We had the pleasure of interviewing Peter Wallqvist, CEO of RAVN Systems, about RAVN’s A.I.-based platform. The platform is called RAVN ACE (Applied Cognitive Engine), and it powers multiple applications that legal professionals use on a daily basis to automatically organize, discover, and summarize information retrieved from legal documents.
RAVN ACE is so advanced that it’s been used to power a top international firm’s “Contract Robot” that’s used to extract real estate practice data, check it against external sources, and structure it into a manageable format. The robot takes manual, mundane tasks that would have taken human teams more than 100 days to complete and completes them in less than two seconds. If that’s not an example of work efficiency, we’re not sure what is.
When asked about how lawyers specifically benefit from RAVN ACE, Peter Wallqvist had this to say:
In the case of law firms, junior lawyers can now focus on more interesting/billable work instead arduous manual tasks. They can also mitigate risk by eradicating typos and human errors. In addition, as different people interpret data in inconsistent ways RAVN ACE can ensure that all data extracted is consistent.
With the implementation of RAVN ACE, organizations have seen the added benefit of increasing staff morale, since employees no longer have to perform uninteresting, repetitive data extraction tasks. Instead they are able to focus on more engaging work.
Some of the tasks ACE is able to take over are so dull that it is hard to even find staff willing to do them these days. So in some cases for our clients the choice is either to use technology or simply not accepting the business at all.
Documents are an essential part of any legal practice, and in order to be successful at managing a legal firm’s documents, that firm must have a process by which to organize documentation, easily find information from crucial documents, and create new documents with ease. Using a broad definition, this all fits into a task legal professionals refer to as document management.
Smaller legal practices may be able to keep up with document management on a manual level, but for larger firms or corporate practices, A.I. can be used to analyze documentation for critical information, find errors, or run statistical checks to help that firm complete cases with more efficiency. A.I. can also be used for processing forms like new client contracts, making client profiling and upkeep extremely simple.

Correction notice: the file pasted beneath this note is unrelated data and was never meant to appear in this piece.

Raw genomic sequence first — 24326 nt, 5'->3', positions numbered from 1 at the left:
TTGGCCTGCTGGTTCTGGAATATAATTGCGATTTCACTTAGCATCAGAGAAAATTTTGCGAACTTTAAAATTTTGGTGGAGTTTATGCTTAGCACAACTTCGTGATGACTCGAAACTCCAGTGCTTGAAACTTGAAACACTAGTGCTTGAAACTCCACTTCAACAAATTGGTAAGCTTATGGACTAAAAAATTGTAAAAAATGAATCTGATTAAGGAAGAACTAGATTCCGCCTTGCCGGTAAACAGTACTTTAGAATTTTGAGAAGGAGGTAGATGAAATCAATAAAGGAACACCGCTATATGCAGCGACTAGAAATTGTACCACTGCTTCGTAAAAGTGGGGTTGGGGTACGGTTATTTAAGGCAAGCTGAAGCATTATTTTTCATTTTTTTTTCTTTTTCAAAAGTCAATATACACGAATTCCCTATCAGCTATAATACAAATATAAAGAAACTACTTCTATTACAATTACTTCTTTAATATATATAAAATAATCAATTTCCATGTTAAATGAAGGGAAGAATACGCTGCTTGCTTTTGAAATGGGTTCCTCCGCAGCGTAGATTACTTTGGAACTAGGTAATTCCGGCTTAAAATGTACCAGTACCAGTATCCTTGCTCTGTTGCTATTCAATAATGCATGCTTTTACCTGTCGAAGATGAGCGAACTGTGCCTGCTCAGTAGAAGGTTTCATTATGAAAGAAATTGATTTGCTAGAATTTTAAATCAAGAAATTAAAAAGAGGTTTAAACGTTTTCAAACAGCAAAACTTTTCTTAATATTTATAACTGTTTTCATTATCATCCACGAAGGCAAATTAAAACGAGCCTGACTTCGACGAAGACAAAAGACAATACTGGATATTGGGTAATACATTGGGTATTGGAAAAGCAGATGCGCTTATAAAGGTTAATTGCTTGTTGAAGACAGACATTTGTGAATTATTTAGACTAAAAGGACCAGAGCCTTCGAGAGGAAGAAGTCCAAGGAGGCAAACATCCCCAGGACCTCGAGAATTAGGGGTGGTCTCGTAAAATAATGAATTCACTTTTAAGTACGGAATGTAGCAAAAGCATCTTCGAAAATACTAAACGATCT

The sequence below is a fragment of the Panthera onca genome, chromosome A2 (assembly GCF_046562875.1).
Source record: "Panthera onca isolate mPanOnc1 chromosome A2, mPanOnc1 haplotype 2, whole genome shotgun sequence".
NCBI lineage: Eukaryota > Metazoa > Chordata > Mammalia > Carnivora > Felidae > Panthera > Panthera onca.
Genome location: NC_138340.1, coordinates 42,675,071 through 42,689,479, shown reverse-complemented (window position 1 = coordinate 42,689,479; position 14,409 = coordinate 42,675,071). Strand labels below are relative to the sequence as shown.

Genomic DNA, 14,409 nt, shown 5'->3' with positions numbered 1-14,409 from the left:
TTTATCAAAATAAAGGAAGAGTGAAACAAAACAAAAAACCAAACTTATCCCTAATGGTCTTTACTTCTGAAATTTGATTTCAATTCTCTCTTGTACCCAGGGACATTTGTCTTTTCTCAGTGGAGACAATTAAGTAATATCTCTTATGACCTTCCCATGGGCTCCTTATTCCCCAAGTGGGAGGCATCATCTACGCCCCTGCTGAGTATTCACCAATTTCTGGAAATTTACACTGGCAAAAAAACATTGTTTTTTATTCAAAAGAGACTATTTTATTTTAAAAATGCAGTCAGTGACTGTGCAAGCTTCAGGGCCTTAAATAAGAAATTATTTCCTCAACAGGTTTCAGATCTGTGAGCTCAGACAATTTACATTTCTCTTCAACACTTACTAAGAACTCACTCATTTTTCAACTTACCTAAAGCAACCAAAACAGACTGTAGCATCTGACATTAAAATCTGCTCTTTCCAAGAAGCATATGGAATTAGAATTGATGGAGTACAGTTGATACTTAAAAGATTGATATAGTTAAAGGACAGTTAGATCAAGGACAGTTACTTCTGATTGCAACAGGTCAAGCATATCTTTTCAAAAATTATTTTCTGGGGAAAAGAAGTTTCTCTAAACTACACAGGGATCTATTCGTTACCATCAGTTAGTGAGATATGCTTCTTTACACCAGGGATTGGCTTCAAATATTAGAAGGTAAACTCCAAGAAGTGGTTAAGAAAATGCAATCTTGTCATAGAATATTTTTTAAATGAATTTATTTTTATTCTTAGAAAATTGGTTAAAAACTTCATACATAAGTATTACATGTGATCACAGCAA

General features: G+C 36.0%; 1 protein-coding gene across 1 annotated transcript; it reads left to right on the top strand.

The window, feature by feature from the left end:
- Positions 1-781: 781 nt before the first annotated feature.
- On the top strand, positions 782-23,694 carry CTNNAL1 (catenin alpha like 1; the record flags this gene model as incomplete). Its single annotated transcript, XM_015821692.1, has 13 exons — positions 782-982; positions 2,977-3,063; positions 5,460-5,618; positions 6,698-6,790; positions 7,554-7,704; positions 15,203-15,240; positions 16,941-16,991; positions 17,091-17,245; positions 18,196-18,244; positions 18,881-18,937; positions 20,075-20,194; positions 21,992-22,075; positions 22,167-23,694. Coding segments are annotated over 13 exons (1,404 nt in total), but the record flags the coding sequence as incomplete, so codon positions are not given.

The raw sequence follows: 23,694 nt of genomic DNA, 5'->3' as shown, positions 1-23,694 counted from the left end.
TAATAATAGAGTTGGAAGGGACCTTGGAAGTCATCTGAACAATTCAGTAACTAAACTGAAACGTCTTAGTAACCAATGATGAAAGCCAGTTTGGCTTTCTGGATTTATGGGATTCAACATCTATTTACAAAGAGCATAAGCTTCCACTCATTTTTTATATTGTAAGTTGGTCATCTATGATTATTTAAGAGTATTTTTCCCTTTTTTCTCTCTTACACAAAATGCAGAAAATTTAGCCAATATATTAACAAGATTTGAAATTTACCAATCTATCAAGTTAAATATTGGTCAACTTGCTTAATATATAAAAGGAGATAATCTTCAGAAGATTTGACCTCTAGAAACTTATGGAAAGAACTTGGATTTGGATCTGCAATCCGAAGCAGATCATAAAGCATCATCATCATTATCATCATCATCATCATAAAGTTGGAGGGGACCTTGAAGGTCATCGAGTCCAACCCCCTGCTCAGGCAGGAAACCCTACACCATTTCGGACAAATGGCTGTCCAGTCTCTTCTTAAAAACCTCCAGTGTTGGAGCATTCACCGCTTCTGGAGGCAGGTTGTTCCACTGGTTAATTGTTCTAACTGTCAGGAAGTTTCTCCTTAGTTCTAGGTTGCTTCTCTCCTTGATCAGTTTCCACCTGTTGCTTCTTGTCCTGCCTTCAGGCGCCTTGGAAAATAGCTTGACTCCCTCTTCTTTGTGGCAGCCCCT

We spoke with Ned Gannon, CEO of eBrevia, a technology vendor that specializes in artificial intelligence-based contract analysis, lease abstraction, and document diligence acceleration. We wondered, specifically, how A.I.-based document management improved upon traditional forms of document management. This is what he had to say about eBrevia in particular:
eBrevia uses machine learning (ML) and natural language processing (NLP) technology to recognize complex concepts, like “change of control" or “assignment,” within a contract. Instead of using search terms or having an expert write boolean rules, ML software learns from human-annotated example documents and builds statistical models of each concept.
Because these statistical models take into account a diverse set of features, our software is much more robust than one using keywords or heuristic rules. The software can identify concepts even if expressed in novel language, or if important words are redacted or illegible. The ML technology extracts concepts regardless of the words used to express them, while leaving behind uses of “keywords” that are not actually on point.
Our software can also easily discriminate between different senses or meanings of the same word or phrase. In addition, as the models driving the software are statistical, we can predict the probability that a passage is relevant, and tune our system threshold to manage risk based on the provision type.
Under the right conditions, A.I.-based legal platforms can save law firms and corporate practices dozens of hours each and every week—all the while making sure no errors slip through the cracks.
Another central aspect of all legal practices is the task of employee management. How do you manage issues like employee compliance in a corporate setting without seeking advice from your company’s internal legal department? What about issues of overtime, etc.?
A.I.-based employee management platforms can reduce the need to have an internal team for compliance issues altogether. All legal issues concerning information governance can additionally be further simplified since the program will be able to predict behaviors and know how to react in certain situations. One of the many strengths of A.I.-based platforms is the fact that most platforms are created to predict and react accordingly, helping a law firm prepare for whatever may come their way.